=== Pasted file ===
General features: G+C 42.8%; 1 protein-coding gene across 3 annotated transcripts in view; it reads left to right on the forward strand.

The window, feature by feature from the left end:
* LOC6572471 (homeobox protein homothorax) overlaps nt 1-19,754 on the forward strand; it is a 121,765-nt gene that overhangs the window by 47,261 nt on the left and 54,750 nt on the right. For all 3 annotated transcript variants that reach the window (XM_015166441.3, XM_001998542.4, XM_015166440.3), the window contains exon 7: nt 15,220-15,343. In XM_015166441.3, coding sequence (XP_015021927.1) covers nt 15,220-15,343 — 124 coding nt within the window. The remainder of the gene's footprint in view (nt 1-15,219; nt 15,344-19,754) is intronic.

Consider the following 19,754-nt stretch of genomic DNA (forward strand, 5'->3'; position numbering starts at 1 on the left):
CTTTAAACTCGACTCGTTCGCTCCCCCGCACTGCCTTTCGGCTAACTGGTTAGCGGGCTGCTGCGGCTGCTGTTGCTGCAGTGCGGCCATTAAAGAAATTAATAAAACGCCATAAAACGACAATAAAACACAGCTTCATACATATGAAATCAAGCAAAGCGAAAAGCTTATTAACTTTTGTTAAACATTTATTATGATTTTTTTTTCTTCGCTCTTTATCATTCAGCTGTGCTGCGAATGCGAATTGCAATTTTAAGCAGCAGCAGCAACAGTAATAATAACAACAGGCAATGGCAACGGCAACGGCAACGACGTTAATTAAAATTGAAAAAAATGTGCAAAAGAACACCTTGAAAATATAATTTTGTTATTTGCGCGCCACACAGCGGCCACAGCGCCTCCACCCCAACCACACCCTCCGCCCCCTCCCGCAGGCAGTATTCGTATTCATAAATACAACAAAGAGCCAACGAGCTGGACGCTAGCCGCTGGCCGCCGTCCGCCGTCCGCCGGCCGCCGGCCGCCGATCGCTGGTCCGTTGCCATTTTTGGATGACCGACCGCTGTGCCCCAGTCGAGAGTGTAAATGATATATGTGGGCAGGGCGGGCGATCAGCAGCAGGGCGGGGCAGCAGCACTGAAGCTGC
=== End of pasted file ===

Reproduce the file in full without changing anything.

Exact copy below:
General features: G+C 42.8%; 1 protein-coding gene across 3 annotated transcripts in view; it reads left to right on the forward strand.

The window, feature by feature from the left end:
* LOC6572471 (homeobox protein homothorax) overlaps nt 1-19,754 on the forward strand; it is a 121,765-nt gene that overhangs the window by 47,261 nt on the left and 54,750 nt on the right. For all 3 annotated transcript variants that reach the window (XM_015166441.3, XM_001998542.4, XM_015166440.3), the window contains exon 7: nt 15,220-15,343. In XM_015166441.3, coding sequence (XP_015021927.1) covers nt 15,220-15,343 — 124 coding nt within the window. The remainder of the gene's footprint in view (nt 1-15,219; nt 15,344-19,754) is intronic.

Consider the following 19,754-nt stretch of genomic DNA (forward strand, 5'->3'; position numbering starts at 1 on the left):
CTTTAAACTCGACTCGTTCGCTCCCCCGCACTGCCTTTCGGCTAACTGGTTAGCGGGCTGCTGCGGCTGCTGTTGCTGCAGTGCGGCCATTAAAGAAATTAATAAAACGCCATAAAACGACAATAAAACACAGCTTCATACATATGAAATCAAGCAAAGCGAAAAGCTTATTAACTTTTGTTAAACATTTATTATGATTTTTTTTTCTTCGCTCTTTATCATTCAGCTGTGCTGCGAATGCGAATTGCAATTTTAAGCAGCAGCAGCAACAGTAATAATAACAACAGGCAATGGCAACGGCAACGGCAACGACGTTAATTAAAATTGAAAAAAATGTGCAAAAGAACACCTTGAAAATATAATTTTGTTATTTGCGCGCCACACAGCGGCCACAGCGCCTCCACCCCAACCACACCCTCCGCCCCCTCCCGCAGGCAGTATTCGTATTCATAAATACAACAAAGAGCCAACGAGCTGGACGCTAGCCGCTGGCCGCCGTCCGCCGTCCGCCGGCCGCCGGCCGCCGATCGCTGGTCCGTTGCCATTTTTGGATGACCGACCGCTGTGCCCCAGTCGAGAGTGTAAATGATATATGTGGGCAGGGCGGGCGATCAGCAGCAGGGCGGGGCAGCAGCACTGAAGCTGC